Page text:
Environmental group Greenpeace says Japan's whaling programme is on the verge of collapse.
The Japanese government has ended this season's whale hunt early after taking only about 170 whales, blaming harassment by anti-whaling protesters.
As conservation groups celebrate Japan's early withdrawal from the Southern Ocean, they are suggesting the annual whale hunt may soon be ended for good.
Greenpeace Japan's executive director Junichi Sato says much has been achieved by foreign activists and governments, but the country has also been forced to scale down the programme due to a growing stockpile of whalemeat as the public turns against it.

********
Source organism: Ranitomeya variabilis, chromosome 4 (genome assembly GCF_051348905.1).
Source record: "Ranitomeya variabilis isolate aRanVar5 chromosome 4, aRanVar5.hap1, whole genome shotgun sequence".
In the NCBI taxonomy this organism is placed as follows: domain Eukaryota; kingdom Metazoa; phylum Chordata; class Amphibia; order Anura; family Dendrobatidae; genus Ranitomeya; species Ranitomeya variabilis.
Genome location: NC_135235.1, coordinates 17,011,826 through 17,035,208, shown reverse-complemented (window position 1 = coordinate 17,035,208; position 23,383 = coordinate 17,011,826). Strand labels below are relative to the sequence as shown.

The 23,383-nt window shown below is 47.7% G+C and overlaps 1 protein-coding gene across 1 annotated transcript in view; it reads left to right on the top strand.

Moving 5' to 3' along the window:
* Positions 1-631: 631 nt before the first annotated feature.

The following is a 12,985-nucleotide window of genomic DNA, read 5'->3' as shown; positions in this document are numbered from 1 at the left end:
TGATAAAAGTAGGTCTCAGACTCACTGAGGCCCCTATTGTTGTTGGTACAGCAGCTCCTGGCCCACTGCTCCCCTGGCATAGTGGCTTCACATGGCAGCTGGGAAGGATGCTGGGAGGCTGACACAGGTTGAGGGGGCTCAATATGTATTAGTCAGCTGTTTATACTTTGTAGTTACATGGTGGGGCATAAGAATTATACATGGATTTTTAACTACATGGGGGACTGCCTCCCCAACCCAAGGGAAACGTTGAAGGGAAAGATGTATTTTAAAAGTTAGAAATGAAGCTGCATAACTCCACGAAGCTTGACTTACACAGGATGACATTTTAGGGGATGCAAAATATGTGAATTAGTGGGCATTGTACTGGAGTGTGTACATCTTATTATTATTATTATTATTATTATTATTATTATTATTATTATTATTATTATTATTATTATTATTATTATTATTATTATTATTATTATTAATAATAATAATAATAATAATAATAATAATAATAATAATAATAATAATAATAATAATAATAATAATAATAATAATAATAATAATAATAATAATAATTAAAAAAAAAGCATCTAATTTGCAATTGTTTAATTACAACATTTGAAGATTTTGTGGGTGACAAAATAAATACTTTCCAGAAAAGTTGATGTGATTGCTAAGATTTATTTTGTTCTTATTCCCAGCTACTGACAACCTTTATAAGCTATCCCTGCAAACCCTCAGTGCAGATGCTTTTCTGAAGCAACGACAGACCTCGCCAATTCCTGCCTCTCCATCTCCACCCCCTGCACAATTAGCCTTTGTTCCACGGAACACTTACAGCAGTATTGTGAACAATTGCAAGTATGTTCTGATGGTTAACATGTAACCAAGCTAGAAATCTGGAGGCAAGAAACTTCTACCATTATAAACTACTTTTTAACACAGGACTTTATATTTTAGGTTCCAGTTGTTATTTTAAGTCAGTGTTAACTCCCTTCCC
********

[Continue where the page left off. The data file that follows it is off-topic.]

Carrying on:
"Nowadays, a lot of Japanese people especially the younger generation don't want to eat whalemeat ... This is also the Japanese public's decision not only from the pressure outside of Japan."
Mr Sato says he was told two months ago by someone in the whaling programme that the catch would be only about 200 whales this season.
He believes the programme is being crushed by large financial losses and may not be renewed later this year.
However, spokesperson for Japan's scientific whaling programme Glenn Inwood says conservation groups may find the Japanese government bites back harder next year with more aggressive tactics.